We had another barn-burner of a staff meeting at work last Friday. Just to give you an idea of the tone, at one point, while discussing yet another major change to our classes and workload, I turned to one of the directors, pointed directly at her face, and said "What have you sacrificed?"
It was a tense moment brought on by a long-standing frustration with this particular director, whose department in the school has increased over the past two years while the rest of us have had to reshuffle our decks, take pay cuts, and generally feel demoralized. The director got defensive. I said she was always trying to "push" projects through. She called me a "negative person." I said "look around, everyone here is burned out." Then a hallelujah chorus broke out from the other teachers on staff, who seemed to have been waiting for that particular elephant to be driven out from under the table.
However, I misspoke in the beginning, to ramped up to ask the correct pointed question. It should have been "What has your department sacrificed?" But instead, I made it personal, which is what we do most of the time when were frustrated and not thinking too clearly.
Genkaku has an interesting posttoday that points to why I felt so frustrated with what was happening.
Nobody likes a bullshitter, but what occurred to me this morning was that getting my tail in a twist was a bit of an overreaction ... a long-standing habit based on the harm I have experienced at the hands of an over-active intellect, i.e. an over-active imagination.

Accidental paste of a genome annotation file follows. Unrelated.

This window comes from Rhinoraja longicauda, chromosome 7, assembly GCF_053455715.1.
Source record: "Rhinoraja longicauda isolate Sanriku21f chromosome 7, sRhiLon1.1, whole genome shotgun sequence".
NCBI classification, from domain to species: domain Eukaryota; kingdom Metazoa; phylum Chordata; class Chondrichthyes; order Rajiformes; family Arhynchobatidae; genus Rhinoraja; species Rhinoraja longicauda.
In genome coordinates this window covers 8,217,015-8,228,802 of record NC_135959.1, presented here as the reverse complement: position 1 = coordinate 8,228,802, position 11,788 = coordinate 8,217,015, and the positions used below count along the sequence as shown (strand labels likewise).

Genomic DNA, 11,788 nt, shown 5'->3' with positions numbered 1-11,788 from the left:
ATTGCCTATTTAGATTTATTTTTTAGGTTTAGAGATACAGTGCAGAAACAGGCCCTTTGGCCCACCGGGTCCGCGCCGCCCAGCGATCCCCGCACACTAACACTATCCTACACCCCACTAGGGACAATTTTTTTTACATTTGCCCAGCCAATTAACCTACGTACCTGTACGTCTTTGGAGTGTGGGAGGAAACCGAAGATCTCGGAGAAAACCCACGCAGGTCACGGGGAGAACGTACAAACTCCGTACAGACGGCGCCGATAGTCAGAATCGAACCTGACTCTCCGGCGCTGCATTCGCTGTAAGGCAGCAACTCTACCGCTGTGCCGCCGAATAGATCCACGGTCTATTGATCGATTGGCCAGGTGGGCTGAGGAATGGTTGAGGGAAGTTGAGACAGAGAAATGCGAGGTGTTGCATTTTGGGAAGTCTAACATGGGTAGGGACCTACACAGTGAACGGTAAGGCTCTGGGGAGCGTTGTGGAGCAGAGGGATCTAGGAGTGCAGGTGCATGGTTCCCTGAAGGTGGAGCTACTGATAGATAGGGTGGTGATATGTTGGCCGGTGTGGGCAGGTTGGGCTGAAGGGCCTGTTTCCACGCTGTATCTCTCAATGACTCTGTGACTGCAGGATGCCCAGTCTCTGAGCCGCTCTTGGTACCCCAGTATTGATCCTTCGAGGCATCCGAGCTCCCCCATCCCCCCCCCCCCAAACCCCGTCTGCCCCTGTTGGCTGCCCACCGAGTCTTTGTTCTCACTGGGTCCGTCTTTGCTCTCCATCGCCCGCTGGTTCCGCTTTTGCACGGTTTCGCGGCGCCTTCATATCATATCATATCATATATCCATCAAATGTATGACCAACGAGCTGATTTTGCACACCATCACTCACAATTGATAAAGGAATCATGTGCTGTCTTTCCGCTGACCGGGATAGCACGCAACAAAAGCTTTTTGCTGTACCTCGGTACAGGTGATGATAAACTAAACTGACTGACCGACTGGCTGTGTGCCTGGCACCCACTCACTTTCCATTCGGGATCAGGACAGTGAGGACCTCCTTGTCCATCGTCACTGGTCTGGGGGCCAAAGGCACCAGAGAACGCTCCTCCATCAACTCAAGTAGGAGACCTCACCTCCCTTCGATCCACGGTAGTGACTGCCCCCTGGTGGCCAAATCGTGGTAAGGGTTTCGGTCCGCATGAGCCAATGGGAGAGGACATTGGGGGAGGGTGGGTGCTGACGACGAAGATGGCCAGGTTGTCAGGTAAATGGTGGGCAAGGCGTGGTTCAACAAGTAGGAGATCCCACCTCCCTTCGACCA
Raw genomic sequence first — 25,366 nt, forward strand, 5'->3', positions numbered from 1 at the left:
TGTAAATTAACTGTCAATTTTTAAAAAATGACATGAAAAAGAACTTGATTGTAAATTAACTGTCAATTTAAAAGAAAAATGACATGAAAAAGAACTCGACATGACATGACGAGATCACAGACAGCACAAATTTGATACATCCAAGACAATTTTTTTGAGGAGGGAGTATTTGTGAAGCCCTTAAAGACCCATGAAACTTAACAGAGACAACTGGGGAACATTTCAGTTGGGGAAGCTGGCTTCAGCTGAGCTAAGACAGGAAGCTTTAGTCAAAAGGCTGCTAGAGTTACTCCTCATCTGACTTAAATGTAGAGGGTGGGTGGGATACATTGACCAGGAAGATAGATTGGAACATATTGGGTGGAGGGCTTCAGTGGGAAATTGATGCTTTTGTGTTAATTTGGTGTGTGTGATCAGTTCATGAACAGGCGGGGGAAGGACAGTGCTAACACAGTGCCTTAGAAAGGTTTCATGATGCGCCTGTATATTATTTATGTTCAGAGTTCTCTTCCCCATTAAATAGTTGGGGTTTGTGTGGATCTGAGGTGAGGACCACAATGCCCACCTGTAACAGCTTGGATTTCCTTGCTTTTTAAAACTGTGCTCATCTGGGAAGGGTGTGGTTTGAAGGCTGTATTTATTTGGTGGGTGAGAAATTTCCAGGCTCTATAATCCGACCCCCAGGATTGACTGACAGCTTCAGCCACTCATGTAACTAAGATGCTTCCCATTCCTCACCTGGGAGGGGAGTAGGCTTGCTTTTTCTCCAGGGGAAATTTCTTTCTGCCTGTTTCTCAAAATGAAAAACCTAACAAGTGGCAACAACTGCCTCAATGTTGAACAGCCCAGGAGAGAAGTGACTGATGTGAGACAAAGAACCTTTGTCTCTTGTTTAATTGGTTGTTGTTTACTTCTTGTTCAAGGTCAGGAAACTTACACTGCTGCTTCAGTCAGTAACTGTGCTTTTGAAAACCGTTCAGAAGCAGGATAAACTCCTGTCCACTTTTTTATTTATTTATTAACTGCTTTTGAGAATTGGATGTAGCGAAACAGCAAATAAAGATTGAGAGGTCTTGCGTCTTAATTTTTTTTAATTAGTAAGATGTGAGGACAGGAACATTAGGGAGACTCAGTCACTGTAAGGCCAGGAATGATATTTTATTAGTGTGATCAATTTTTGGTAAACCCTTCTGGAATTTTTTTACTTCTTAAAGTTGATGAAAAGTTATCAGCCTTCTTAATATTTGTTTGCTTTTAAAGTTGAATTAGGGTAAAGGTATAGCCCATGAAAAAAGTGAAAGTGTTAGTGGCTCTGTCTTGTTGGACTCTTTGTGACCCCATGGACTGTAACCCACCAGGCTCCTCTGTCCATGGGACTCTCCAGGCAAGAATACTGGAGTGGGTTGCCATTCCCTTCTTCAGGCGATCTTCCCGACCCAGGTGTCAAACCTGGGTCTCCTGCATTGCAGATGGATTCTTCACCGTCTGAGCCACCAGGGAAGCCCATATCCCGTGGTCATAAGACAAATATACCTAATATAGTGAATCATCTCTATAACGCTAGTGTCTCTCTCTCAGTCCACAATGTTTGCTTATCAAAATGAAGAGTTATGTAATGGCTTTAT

When each person is confronted with the bullshit in their lives -- the disconnect between talking the talk and walking the walk -- when, in fact, there is not much other than bullshit to work with, then working with bullshit is simply the name of the game. It is a way of encouragement and effort, a flash of lightning that may, in fact, help to put the saddle on the horse. The fault does not lie with the bullshit itself but with the unwillingness or inability to investigate and make whole what is for the moment disconnected
I can see now how I was reacting not only to the director's continued stonewalling about the whole picture of the organization, but also to the sloppiness of the question that shot out of my mouth in such a ramped up manner. I wanted to be Manjushri in that moment, because the situation was crying out for such action, but the cut of my sword missed, and more suffering was the result.
Do I feel bad about all this? Not really. Mostly, I find it interesting how often it takes a messy series of exchanges in order to bring anything buried to the surface. We'd all been going along, trying to try, when the reality was there was so little morale and so much burnout that all the collective effort to be cooperative was killing us. I'm pretty sure that not saying such things as "we have little energy or morale left" is a product of the "do good at all expense" culture I find so pervasive amongst non-profit types. It's making me take a step back and consider what it would mean to have a healthy, balanced organization that serves others because they seem so rare to me. I've experienced short periods of collective balance in non-profits and other service groups, but it never lasts.
And I think Genkaku's lines about bullshit are an important pointer here because it does always seem to come back to talking the talk, but not walking the walk, doesn't it?
* For more images linked to the one above, go here.